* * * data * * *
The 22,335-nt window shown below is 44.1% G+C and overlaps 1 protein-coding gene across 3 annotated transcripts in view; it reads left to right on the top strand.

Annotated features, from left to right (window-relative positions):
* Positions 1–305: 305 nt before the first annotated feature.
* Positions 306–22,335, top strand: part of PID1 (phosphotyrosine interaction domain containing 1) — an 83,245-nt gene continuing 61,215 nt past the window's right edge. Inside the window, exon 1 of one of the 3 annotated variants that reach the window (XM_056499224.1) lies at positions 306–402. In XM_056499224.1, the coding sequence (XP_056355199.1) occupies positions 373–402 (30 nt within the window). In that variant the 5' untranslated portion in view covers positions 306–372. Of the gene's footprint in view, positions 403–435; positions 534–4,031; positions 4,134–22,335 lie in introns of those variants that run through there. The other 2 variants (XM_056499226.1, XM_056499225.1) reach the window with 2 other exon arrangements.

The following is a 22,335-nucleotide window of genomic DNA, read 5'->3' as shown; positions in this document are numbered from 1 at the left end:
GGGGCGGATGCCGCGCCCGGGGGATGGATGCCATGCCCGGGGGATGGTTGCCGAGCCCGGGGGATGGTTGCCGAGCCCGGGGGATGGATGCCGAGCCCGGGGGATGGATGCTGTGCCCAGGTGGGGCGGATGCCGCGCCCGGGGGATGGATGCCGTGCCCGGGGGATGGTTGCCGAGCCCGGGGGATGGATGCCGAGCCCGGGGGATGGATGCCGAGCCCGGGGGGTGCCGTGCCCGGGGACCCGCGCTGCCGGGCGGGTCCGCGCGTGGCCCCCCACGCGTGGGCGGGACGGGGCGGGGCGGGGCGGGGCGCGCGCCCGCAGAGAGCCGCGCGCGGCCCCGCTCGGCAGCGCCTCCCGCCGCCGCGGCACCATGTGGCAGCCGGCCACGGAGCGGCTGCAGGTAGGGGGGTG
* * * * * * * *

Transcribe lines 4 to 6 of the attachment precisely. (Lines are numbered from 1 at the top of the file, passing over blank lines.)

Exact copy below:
* Positions 306–22,335, top strand: part of PID1 (phosphotyrosine interaction domain containing 1) — an 83,245-nt gene continuing 61,215 nt past the window's right edge. Inside the window, exon 1 of one of the 3 annotated variants that reach the window (XM_056499224.1) lies at positions 306–402. In XM_056499224.1, the coding sequence (XP_056355199.1) occupies positions 373–402 (30 nt within the window). In that variant the 5' untranslated portion in view covers positions 306–372. Of the gene's footprint in view, positions 403–435; positions 534–4,031; positions 4,134–22,335 lie in introns of those variants that run through there. The other 2 variants (XM_056499226.1, XM_056499225.1) reach the window with 2 other exon arrangements.

The following is a 22,335-nucleotide window of genomic DNA, read 5'->3' as shown; positions in this document are numbered from 1 at the left end:
GGGGCGGATGCCGCGCCCGGGGGATGGATGCCATGCCCGGGGGATGGTTGCCGAGCCCGGGGGATGGTTGCCGAGCCCGGGGGATGGATGCCGAGCCCGGGGGATGGATGCTGTGCCCAGGTGGGGCGGATGCCGCGCCCGGGGGATGGATGCCGTGCCCGGGGGATGGTTGCCGAGCCCGGGGGATGGATGCCGAGCCCGGGGGATGGATGCCGAGCCCGGGGGGTGCCGTGCCCGGGGACCCGCGCTGCCGGGCGGGTCCGCGCGTGGCCCCCCACGCGTGGGCGGGACGGGGCGGGGCGGGGCGGGGCGCGCGCCCGCAGAGAGCCGCGCGCGGCCCCGCTCGGCAGCGCCTCCCGCCGCCGCGGCACCATGTGGCAGCCGGCCACGGAGCGGCTGCAGGTAGGGGGGTG